​Instead of seeing the other person as the problem, see the problem separate from an individual’s identity and as something shared between you—to solve together. This is the central principle of an amazing martial art called Aikido: move so you can redirect the energy of the conflict.


This takes a shift in feeling, thinking, and doing, as Ridit Raj Dutta wrote in the comments of this article: "If you ever have to Win-Win people's hearts."


In Aikido, it’s literally a step, a physical movement. In the “aikido of relationships,” it’s an emotional step. This requires emotional intelligence​:


​Know Yourself: tune in.


Choose Yourself: deescalate.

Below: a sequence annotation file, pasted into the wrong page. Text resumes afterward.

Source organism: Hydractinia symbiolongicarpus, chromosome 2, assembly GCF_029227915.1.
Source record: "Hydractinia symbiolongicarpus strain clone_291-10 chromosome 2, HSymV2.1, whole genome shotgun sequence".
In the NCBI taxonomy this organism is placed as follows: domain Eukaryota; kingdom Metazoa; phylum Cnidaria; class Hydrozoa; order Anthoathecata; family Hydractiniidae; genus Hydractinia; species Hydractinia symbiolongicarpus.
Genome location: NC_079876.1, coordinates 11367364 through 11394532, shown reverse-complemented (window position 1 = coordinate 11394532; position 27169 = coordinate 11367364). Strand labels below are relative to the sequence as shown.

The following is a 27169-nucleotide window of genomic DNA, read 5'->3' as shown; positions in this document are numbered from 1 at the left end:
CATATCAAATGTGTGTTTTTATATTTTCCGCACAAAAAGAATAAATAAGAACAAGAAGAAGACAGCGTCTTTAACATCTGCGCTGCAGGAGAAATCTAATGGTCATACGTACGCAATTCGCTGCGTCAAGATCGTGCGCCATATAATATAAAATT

Give Yourself: step together.


This is the Six Seconds Model of Emotional Intelligence – an action-framework to activate EQ.



Shifting from “I” to “We”

In Six Seconds' training for managers, to use EQ to give more effective feedback, we teach "I to We" — a process for moving the conversation from blame to collaboration. The essential point is that "emotional Aikido" encourages coming together to stand side-by-side. This process creates alignment and can be applied in almost any relationship when we feel the oppositional stance beginning.


There are three steps in I to We:

  1. Make an "I statement" to identify your feelings.

  2. Acknowledge this is a shared experience.

  3. Discuss how to improve the situation together.

How to shift out of conflict in 3 steps:


Step 1 – "I Statement"

​State your feeling honestly but compassionately using: "I feel ____" then the situation. For example:

I feel dissatisfied with the way this is going.